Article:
The First Oxygen Poor World Ocean
A research team led by biogeochemists at the University of California, Riverside has filled in a billion-year gap in our understanding of conditions in the early ocean during a critical time in the history of life on Earth. Over time, the planet cooled and formed a solid crust, allowing liquid water to exist on the surface. The first life forms appeared between 3.8 and 3.5 billion years ago. Photosynthetic life appeared around 2 billion years ago, enriching the atmosphere with oxygen. Life remained mostly small and microscopic until about 580 million years ago, when complex multicellular life arose. It is now well accepted that appreciable oxygen first accumulated in the atmosphere about 2.4 to 2.3 billion years ago. It is equally well accepted that the build-up of oxygen in the ocean may have lagged the atmospheric increase by well over a billion years, but the details of those conditions have long been elusive because of the patchiness of the ancient rock record.
The period 1.8 to 0.8 billion years ago is of particular interest because it is the essential first chapter in the history of eukaryotes, which are single-celled and multicellular organisms with more complex cellular structures compared to prokaryotes such as bacteria. Their rise was a milestone in the history of life, including that of animals, which first appear around 0.6 to 0.7 billion years ago.
A eukaryote is an organism whose cells contain complex structures enclosed within membranes. The defining membrane-bound structure that sets eukaryotic cells apart from prokaryotic cells is the nucleus, or nuclear envelope, within which the genetic material is carried. All large complex organisms are eukaryotes, including animals, plants and fungi.
The most interesting thing about the billion-year interval is that despite the rise of oxygen and eukaryotes, the first steps forward were small and remarkably unchanging over a very long period, with oxygen likely remaining low in the atmosphere and ocean and with marine life dominated by bacteria rather than diverse and large populations of more complex eukaryotes. In fact, chemical and biological conditions in this middle age of Earth history were sufficiently static to earn this interval an unflattering nickname — the boring billion.
But lest it be thought that such a boring interval is uninteresting, the extraordinary circumstances required to maintain such biological and chemical stasis for a billion years are worthy of close study, which is what motivated the UC Riverside-led team.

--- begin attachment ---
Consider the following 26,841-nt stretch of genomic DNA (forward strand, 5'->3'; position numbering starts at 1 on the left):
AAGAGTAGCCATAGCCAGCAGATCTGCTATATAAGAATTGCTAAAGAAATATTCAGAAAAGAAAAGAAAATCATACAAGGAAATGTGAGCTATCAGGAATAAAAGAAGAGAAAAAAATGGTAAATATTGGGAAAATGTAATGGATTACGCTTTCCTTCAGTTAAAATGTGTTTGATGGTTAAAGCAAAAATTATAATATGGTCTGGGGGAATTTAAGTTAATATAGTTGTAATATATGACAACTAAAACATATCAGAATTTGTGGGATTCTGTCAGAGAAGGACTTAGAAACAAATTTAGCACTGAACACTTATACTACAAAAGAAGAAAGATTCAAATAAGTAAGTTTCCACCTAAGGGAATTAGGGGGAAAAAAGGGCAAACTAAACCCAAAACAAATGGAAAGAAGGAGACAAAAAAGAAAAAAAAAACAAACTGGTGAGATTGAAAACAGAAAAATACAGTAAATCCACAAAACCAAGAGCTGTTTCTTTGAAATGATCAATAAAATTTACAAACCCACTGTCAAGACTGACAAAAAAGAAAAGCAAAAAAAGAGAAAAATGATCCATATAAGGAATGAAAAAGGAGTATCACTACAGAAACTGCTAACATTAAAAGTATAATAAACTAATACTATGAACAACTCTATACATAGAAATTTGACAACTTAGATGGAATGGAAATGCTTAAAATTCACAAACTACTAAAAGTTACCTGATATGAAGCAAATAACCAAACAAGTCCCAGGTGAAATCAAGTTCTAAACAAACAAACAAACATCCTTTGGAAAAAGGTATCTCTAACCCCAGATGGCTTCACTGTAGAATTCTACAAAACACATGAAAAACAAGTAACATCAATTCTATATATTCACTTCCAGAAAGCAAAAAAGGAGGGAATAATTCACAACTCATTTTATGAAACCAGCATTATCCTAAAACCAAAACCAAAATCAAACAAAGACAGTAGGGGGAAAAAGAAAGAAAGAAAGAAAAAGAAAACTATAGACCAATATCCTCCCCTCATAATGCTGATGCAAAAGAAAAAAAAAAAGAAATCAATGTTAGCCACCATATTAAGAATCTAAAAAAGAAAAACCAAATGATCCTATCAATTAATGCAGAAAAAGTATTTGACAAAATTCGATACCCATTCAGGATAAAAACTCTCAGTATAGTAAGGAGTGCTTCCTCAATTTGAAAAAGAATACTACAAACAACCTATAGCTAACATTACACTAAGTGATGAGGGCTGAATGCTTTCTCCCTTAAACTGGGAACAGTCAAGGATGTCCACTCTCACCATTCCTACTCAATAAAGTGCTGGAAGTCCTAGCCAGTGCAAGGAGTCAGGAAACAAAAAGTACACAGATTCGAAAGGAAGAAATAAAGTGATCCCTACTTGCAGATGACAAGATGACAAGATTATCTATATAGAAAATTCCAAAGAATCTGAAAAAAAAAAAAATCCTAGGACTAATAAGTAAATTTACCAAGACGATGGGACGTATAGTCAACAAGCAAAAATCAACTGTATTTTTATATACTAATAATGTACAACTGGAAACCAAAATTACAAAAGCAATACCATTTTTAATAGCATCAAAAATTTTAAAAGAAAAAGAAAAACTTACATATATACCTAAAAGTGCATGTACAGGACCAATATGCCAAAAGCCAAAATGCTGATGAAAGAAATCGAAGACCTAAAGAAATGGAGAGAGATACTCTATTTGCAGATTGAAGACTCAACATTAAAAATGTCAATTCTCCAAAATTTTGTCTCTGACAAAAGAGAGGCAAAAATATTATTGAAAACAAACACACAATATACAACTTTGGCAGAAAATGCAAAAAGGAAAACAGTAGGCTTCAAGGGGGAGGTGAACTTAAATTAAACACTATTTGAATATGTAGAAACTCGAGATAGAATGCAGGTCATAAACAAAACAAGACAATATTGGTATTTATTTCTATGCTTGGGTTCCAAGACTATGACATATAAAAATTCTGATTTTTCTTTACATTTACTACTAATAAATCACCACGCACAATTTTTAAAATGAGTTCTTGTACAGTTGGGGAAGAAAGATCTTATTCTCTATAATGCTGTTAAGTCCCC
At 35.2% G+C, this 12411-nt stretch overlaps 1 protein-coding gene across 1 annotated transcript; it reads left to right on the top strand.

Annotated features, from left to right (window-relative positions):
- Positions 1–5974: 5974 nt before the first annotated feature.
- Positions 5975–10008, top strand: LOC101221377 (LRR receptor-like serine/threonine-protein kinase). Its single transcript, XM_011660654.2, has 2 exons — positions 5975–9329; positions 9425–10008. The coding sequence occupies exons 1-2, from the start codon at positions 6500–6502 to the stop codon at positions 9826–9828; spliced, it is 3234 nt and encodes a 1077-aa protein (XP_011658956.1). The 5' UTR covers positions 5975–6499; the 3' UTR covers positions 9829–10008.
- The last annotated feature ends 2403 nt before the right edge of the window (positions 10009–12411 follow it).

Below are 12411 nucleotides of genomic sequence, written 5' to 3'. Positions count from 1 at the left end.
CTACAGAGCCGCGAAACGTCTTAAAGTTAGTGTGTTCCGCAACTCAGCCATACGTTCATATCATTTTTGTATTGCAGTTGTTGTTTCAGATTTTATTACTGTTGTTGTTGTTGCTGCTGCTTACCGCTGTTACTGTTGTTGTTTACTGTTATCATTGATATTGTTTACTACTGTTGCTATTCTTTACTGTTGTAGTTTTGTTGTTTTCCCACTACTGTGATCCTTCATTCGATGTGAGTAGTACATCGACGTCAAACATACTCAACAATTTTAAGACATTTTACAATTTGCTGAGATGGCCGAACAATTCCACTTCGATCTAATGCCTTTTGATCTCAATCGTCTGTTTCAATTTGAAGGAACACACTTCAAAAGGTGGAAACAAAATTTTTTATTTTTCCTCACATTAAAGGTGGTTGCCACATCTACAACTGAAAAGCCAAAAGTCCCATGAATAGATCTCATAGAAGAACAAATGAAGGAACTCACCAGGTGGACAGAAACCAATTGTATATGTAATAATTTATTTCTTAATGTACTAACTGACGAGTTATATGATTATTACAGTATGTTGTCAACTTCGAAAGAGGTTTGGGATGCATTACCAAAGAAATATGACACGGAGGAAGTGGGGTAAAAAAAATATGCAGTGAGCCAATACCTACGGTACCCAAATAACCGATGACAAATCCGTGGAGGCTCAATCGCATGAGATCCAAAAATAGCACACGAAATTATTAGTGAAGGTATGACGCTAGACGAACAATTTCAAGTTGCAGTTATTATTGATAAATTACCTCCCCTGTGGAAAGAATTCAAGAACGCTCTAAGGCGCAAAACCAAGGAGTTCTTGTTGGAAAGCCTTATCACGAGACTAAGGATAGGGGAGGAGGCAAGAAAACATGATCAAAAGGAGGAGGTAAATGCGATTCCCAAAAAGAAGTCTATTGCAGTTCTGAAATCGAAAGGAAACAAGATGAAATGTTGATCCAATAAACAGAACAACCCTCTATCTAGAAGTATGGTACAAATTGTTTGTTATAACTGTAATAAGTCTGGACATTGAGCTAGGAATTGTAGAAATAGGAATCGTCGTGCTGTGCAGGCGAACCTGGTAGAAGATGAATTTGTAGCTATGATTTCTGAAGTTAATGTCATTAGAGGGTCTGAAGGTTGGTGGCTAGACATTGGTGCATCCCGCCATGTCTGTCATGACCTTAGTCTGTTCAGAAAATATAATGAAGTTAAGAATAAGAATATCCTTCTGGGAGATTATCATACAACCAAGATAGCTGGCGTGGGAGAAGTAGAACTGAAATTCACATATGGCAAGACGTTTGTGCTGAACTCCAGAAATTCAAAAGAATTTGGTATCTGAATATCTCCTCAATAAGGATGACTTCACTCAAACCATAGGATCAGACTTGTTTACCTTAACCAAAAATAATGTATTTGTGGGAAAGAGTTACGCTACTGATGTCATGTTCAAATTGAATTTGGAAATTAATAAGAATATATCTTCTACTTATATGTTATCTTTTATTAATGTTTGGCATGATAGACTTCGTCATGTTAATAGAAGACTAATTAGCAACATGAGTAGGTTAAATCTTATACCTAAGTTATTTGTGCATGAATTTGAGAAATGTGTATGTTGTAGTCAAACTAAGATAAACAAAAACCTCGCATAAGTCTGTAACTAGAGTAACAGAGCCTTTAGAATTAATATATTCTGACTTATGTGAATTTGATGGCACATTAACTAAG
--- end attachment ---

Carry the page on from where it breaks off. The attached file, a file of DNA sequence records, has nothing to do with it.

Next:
By compiling data for metals with very specific and well-known chemical responses to oxygen conditions in the ocean, emphasizing marine sediments from this critical time interval from around the world, the researchers revealed an ancient ocean that was oxygen-free (anoxic) and iron-rich in the deepest waters and hydrogen sulfide-containing over limited regions on the ocean margins.
"Oxygen, by contrast, was limited, perhaps at very low levels, to the surface layers of the ocean," said Christopher T. Reinhard, the first author of the research paper and a former UC Riverside graduate student. "What’s most unique about our study, however, is that by applying numerical techniques to the data, we were able to place estimates, for the first time, on the full global extent of these conditions. Our results suggest that most of the deep ocean was likely anoxic, compared to something much less than 1 percent today."
Being anoixc may have been normal back then. But times have changed. Nowadays oceanic anoxic events have had many important consequences. It is believed that they have been responsible for mass extinctions of marine organisms both in the Paleozoic and Mesozoic. The early Toarcian and Cenomanian-Turonian anoxic events correlate with the Toarcian and Cenomanian-Turonian extinction events of mostly marine life forms. Apart from possible atmospheric effects, many deeper-dwelling marine organisms could not adapt to an ocean where oxygen penetrated only the surface layers.
Study results appear online this week in the Proceedings of the National Academy of Sciences.
Reinhard, now a postdoctoral fellow at Caltech and soon to be an assistant professor at Georgia Institute of Technology, explained that chromium and molybdenum enrichment in ancient organic-rich sedimentary rocks, the focus of the study, actually track the amount of the metals present in ancient seawater. Critically, those concentrations are fingerprints of global ocean chemistry.
Beyond the utility of chromium and molybdenum for tracking oxygen levels in the early ocean, molybdenum is also a bio-essential element critical in the biological cycling of nitrogen, a major nutrient in the ocean.
"Molybdenum’s abundance in our ancient rocks is also a direct measure of its availability to early life," said Timothy W. Lyons, a professor of biogeochemistry at UCR and the principal investigator of the research project. "Our recent results tell us that poor supplies of molybdenum and their impact on nitrogen availability may have limited the rise of oxygen in the ocean and atmosphere and the proliferation of eukaryotic life. There is more to do, certainly, but this is a very tantalizing new read of a chapter in Earth history that is anything but boring."
For further information see Early Ocean.
Prokyrote image via Wikipedia.